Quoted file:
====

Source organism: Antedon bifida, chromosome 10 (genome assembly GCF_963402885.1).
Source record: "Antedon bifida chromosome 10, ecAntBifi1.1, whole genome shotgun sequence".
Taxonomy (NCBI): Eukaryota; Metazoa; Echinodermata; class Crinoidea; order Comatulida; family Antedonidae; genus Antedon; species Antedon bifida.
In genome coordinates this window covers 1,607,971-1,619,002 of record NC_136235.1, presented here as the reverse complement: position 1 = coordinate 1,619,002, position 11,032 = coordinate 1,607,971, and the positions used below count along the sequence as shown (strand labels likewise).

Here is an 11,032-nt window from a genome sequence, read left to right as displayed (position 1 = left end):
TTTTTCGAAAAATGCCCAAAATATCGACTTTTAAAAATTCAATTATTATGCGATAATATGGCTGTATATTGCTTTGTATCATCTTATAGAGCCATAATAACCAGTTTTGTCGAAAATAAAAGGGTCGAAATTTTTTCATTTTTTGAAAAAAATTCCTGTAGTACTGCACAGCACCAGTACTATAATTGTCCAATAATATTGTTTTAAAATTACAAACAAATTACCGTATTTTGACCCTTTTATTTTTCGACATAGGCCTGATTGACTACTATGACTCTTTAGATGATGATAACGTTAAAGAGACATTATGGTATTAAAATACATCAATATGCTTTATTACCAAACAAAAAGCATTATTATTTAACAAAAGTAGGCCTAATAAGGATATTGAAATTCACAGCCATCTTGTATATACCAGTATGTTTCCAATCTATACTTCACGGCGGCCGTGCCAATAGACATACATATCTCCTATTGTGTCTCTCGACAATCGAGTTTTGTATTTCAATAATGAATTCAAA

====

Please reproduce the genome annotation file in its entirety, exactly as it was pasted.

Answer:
Source organism: Antedon bifida, chromosome 10 (genome assembly GCF_963402885.1).
Source record: "Antedon bifida chromosome 10, ecAntBifi1.1, whole genome shotgun sequence".
Taxonomy (NCBI): Eukaryota; Metazoa; Echinodermata; class Crinoidea; order Comatulida; family Antedonidae; genus Antedon; species Antedon bifida.
In genome coordinates this window covers 1,607,971-1,619,002 of record NC_136235.1, presented here as the reverse complement: position 1 = coordinate 1,619,002, position 11,032 = coordinate 1,607,971, and the positions used below count along the sequence as shown (strand labels likewise).

Here is an 11,032-nt window from a genome sequence, read left to right as displayed (position 1 = left end):
TTTTTCGAAAAATGCCCAAAATATCGACTTTTAAAAATTCAATTATTATGCGATAATATGGCTGTATATTGCTTTGTATCATCTTATAGAGCCATAATAACCAGTTTTGTCGAAAATAAAAGGGTCGAAATTTTTTCATTTTTTGAAAAAAATTCCTGTAGTACTGCACAGCACCAGTACTATAATTGTCCAATAATATTGTTTTAAAATTACAAACAAATTACCGTATTTTGACCCTTTTATTTTTCGACATAGGCCTGATTGACTACTATGACTCTTTAGATGATGATAACGTTAAAGAGACATTATGGTATTAAAATACATCAATATGCTTTATTACCAAACAAAAAGCATTATTATTTAACAAAAGTAGGCCTAATAAGGATATTGAAATTCACAGCCATCTTGTATATACCAGTATGTTTCCAATCTATACTTCACGGCGGCCGTGCCAATAGACATACATATCTCCTATTGTGTCTCTCGACAATCGAGTTTTGTATTTCAATAATGAATTCAAA